Anne Hendrick’s work presents a colourful, enchanted world which is both amusing and strange. Pyramids of coloured dots tower in the sky and knotted trees slink across the landscape. Golden forests and rainbows create a playful, light-hearted feel to the show; however, there seems to be something sinister lurking beneath this surface. Hendrick presents the viewer with locations that are imaginary, but, she then seems to re-interpret these fabrications with memories, creating something else.
The first painting I encounter in the gallery is Brimstone and fire. The surface is rough, almost stony. The canvas is sulphuric in colour and looks faded or worn away. On the bottom right of the image, there is a strange geometric shape that resembles a building. It seems out of place – the soft pink, blue, gray and ochre shapes look like paper cut-outs. They are flat, smooth abstract shapes and create a contrast. Fire and brimstone are, of course, associated with a god’s wrath and subsequent cleansing and purification of evil. 
Bigfoot Country (after Roger Patterson) is a large oil painting depicting a river and trees with a silhouette of an animal-like, dark figure that moves across the landscape. I imagine I can hear birds, startled, wings fluttering overhead and a cricket’s rythmical chirping suddenly silenced. The figure seems to be caught mid-stride – anonymous. This piece resembles the famous video still of a Sasquatch, taken from a film that was shot by Roger Patterson in 1967. The place of the sighting is called Bluff Creek. Thought to be a trick, Patterson was adament that it wasn’t.  Hendrick sets up the painting in a compositionally conventional way. The traditional detail is removed, and shapes are reduced to colour and line. The trees behind the river lack detail – they are whited out. The rapid flow of the river is reduced to different shades of blue from light to dark. Just like the video footage of Bigfoot, this painting is blurry, almost pixellated. Although we are aware of movement, or potential for movement rather, the viewer must gaze at the stillness.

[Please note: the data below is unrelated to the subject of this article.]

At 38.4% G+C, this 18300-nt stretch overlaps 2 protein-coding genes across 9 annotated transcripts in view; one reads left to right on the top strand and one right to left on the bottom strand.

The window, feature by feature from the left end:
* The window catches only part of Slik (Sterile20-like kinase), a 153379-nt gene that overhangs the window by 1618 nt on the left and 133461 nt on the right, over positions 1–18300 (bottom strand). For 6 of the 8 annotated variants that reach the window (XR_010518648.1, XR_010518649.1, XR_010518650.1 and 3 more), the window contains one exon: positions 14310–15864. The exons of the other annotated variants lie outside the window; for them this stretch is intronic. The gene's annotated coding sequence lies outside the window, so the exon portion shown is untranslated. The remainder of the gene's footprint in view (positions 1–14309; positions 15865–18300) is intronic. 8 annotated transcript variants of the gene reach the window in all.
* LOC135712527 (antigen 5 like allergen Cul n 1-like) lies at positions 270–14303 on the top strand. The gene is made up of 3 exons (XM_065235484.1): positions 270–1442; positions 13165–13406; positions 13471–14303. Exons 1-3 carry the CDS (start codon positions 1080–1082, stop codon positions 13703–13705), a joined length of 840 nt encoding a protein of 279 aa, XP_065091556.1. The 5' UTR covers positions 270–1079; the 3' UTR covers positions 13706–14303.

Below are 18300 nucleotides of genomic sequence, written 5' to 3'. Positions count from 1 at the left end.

Bluff creek is taken from the same location. The long, thin trees reach up and out of sight. They are strangely pink and purple and blue in colour; the background is flat and green. One tree stands out; it is broader – covered in horizontal lines and blue. The tree twists and knots itself in and out of the ground in an unnerving manner. The work seems unfinished – details are missing, some of the canvas is left empty.
The largest painting in the show, measuring 250 cm wide, is titled O brother! Don’t climb that creepy tree. Hendrick creates a strange, Dr Seuss-like world of droopy trees, mountains comprised of brightly coloured circles and paths that seem to lead to nowhere. Again, Hendrick’s focus is on the landscape. It is as if these locations, real or imagined, have their own stories to tell. The surface of the landscape, scratched or scarred from events and passing time, becomes a surface of things remembered. Hendrick chooses sites of apparent importance, or perhaps, simply, places from her own past and childhood. In O brother! Don’t climb that creepy tree, the winding path leads me in and the landscape seems to enclose itself around me. I stand very close to the piece – the large scale of the work fills my sight. The wide, twisting tree, again, creeps over the landscape and into the sky. It is like a fairytale beanstalk growing upwards, waiting to be explored, asking to be climbed.
Roland Barthes described history as a “memory fabricated.” Hendrick creates a historical narrative that we wander through, piecing together, trying to make sense of it all. The empty spaces and strange architectural structures offer suggestions of narrative rather than anything concrete.
 Barthes, Roland (1981), Camera Lucida: reflections on photography, Hill and Wang Ltd., New York, p 253.
Niamh Dunphy lives and works in Dublin.